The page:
Female Petitioners Disrobe to Protest in China

By Li Xi
Li Xi
Li Xi
June 21, 2009 Updated: June 21, 2009

When three female petitioners who had long been appealing to the Jilin Provincial Public Security Bureau for redress were denied a meeting with the director, they publicly stripped naked. Armed police promptly removed them.

Several petitioners showed sympathy for the women. They said that without a way to resolve the issue, these women chose to expose themselves to such a degree, sacrificing their dignity by stripping off their clothes in front of so many people.

According to statistics, there are as many as 10 million petitions across China every year that receive no government response. Recently, petitioners started appealing in innovative ways, such as throwing leaflets on the gate tower of Tiananmen, jumping off a building together, hanging huge banners to block the entryway of the High Court, intruding on a campus, and barging into the Ministry of Health, and the like. They have kept the regime in Beijing quite busy.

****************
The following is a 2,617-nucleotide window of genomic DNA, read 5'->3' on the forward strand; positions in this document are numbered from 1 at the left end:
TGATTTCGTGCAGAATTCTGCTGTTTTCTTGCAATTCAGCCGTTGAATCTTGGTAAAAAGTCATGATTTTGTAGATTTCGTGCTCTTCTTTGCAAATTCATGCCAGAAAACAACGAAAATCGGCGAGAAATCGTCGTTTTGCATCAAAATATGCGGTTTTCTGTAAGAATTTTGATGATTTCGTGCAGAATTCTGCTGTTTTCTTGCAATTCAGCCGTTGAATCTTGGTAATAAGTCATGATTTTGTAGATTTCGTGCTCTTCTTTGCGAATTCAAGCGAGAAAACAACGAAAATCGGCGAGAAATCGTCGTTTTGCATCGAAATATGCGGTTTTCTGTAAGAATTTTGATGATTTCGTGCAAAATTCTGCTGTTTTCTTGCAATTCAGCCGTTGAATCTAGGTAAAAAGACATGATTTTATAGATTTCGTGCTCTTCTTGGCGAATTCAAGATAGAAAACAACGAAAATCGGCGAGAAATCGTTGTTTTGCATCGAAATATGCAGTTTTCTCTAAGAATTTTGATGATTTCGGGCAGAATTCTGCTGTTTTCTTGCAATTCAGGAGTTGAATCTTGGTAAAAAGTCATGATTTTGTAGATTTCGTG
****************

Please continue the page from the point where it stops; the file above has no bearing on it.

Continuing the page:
Forty percent of appeals cases reflect police issues, procuratorial organs, and people's courts; 33 percent are about government administration; 13 percent reflect corruption in work units; and 11 percent are about unfair treatment.

Now, the National Office for Letters and Visits is referred to as the “Anti-Public Agency.” Internet bloggers say that under the oppression of the Chinese Communist Party, the Chinese people don’t know what to do—but they try their best to somehow get the regimes’ attention.

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Li Xi